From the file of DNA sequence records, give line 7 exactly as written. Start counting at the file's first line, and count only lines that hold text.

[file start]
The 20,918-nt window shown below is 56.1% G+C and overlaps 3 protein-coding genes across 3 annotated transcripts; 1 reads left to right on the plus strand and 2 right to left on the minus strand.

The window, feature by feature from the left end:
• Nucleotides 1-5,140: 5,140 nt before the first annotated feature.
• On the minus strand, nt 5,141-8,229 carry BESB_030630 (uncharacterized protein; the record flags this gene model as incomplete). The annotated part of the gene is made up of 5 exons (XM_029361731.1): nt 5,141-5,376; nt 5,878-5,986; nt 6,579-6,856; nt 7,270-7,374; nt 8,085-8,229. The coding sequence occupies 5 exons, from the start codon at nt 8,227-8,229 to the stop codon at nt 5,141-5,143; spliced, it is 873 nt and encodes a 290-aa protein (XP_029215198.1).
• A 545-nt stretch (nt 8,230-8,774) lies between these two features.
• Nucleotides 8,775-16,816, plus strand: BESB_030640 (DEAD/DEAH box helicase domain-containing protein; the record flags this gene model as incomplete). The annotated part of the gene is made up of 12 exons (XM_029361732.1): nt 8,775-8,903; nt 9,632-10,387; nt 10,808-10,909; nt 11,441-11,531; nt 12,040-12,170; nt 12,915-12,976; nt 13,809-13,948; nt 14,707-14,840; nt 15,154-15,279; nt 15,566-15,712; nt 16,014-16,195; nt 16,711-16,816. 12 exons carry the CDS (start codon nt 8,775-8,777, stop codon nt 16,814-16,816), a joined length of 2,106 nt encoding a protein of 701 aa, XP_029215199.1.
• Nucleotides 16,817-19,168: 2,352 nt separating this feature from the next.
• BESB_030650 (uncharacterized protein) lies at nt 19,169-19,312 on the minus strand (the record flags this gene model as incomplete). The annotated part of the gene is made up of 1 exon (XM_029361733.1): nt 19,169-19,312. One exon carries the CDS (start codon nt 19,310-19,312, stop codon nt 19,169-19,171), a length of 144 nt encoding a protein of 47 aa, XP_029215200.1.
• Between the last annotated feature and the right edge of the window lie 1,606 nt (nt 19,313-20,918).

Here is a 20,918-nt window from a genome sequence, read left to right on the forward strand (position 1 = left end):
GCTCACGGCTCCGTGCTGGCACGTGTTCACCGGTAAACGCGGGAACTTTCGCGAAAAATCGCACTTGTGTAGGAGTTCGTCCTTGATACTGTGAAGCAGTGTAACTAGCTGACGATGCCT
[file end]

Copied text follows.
• Nucleotides 16,817-19,168: 2,352 nt separating this feature from the next.